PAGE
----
He had been about to follow the others already moving off down the hill when old Grover had grabbed him firmly by the wrist and signalled ‘Stop! Lie down!’ Caleb had looked into those old rheumy eyes and lain down in the ditch right then and there next to the old man. Caleb saw that Grover had been digging two deep ditches just for them both all this time. They stayed there with their faces pressed in the dirt listening to the terrible diatribe that came vomiting out over the loudspeaker. The leader first engaging and encouraging and then ranting and shouting.
“I don’t care how many screams you hear, I don’t care how many anguished cries, death is a million times preferable to ten more days of this life. If you knew what was ahead of you – if you knew what was ahead of you, you’d be glad to be stepping over tonight
The loudspeaker crackled and feedback burnt holes of sound in the sky. Grover was sobbing. Caleb could hear him crying into the earth. All night they lay there feeling the insects crawling over their skin and the trickle of sandy soil and in the morning the military arrived with the grinding of land rover gears and the shouts of command. At midday they were discovered by a Guyanese soldier who looked like he had seen the devil. ‘All dead,’ he kept saying. ‘All dead’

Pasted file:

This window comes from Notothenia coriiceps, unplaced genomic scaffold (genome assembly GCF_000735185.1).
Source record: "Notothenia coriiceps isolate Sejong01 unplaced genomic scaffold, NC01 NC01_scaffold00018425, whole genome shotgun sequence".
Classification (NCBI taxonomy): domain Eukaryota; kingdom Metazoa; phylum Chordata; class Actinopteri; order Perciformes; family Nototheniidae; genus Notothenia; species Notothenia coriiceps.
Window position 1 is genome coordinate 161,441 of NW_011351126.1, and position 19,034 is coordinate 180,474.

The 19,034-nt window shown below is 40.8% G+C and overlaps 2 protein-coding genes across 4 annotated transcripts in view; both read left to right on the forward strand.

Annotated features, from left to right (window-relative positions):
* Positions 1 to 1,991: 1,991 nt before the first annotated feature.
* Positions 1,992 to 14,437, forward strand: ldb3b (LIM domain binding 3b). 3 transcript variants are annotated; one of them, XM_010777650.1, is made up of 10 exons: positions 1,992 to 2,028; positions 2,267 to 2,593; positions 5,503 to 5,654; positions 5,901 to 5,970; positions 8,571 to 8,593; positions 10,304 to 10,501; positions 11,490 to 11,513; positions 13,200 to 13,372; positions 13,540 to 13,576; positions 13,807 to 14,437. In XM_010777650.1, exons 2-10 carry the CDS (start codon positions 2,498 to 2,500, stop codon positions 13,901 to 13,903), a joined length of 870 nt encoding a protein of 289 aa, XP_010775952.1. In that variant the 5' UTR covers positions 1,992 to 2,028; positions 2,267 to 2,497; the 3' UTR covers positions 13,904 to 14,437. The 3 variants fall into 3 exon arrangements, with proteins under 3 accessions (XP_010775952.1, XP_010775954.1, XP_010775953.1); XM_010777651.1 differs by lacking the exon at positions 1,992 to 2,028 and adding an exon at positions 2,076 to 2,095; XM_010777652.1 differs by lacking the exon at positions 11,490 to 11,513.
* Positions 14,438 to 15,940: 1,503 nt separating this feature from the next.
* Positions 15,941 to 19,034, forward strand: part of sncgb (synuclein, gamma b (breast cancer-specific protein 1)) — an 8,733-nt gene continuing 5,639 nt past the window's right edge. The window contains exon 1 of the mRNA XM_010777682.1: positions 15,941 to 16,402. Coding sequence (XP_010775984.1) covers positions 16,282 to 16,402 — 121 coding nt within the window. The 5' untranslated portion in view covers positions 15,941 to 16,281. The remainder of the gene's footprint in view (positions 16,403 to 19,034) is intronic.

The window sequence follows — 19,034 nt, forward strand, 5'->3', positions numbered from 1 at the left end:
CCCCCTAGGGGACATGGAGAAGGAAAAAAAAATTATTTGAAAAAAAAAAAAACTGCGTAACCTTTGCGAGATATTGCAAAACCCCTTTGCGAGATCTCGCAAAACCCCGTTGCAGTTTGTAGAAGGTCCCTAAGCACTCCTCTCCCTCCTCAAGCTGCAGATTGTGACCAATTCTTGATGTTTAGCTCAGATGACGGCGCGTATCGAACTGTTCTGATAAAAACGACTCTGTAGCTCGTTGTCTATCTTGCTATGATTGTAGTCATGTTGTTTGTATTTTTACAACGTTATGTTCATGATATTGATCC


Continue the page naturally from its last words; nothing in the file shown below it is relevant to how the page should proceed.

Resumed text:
And indeed they were, 918 people men woman and children had been led up to drums of cyanide, potassium cyanide and potassium chloride mixed with Kool Aid and encouraged to give it to their children and then drink themselves. Their deaths must have been quick but painful but there had been little if any resistance. The Congressmen and several others had been murdered as they tried to evacuate a few of the terrified families by airlift and it was this it seemed that was the signal to prepare the drums of poison. The already drug addled and paranoid Jim Jones was catapulted into a complete megalomaniac meltdown dragging nearly a thousand people down with him into his personal hell.
The terrible strangeness and ugliness of what became known as The Jonestown massacre resonated around the world with photographs taken from the air of the hundreds of bodies lining in concentric circles around the vats of poison. Jim Jones had been found shot to death but if by suicide or by another’s hand no one would tell. The photos headlined the Times, Newsweek and the international press. People could not understand how a mother could voluntarily walk up to a vat of poison, drip it into her baby’s mouth and then drink herself. Another layer in the nightmare.
Grover and Caleb were repatriated to the states and were separated in spite of Grover’s attempts to hold onto Caleb. He was too old they said and wouldn’t be able to deal with a teenage boy. Eventually Grover went to stay with a cousin in Florida and Caleb was put into foster care and promptly forgotten.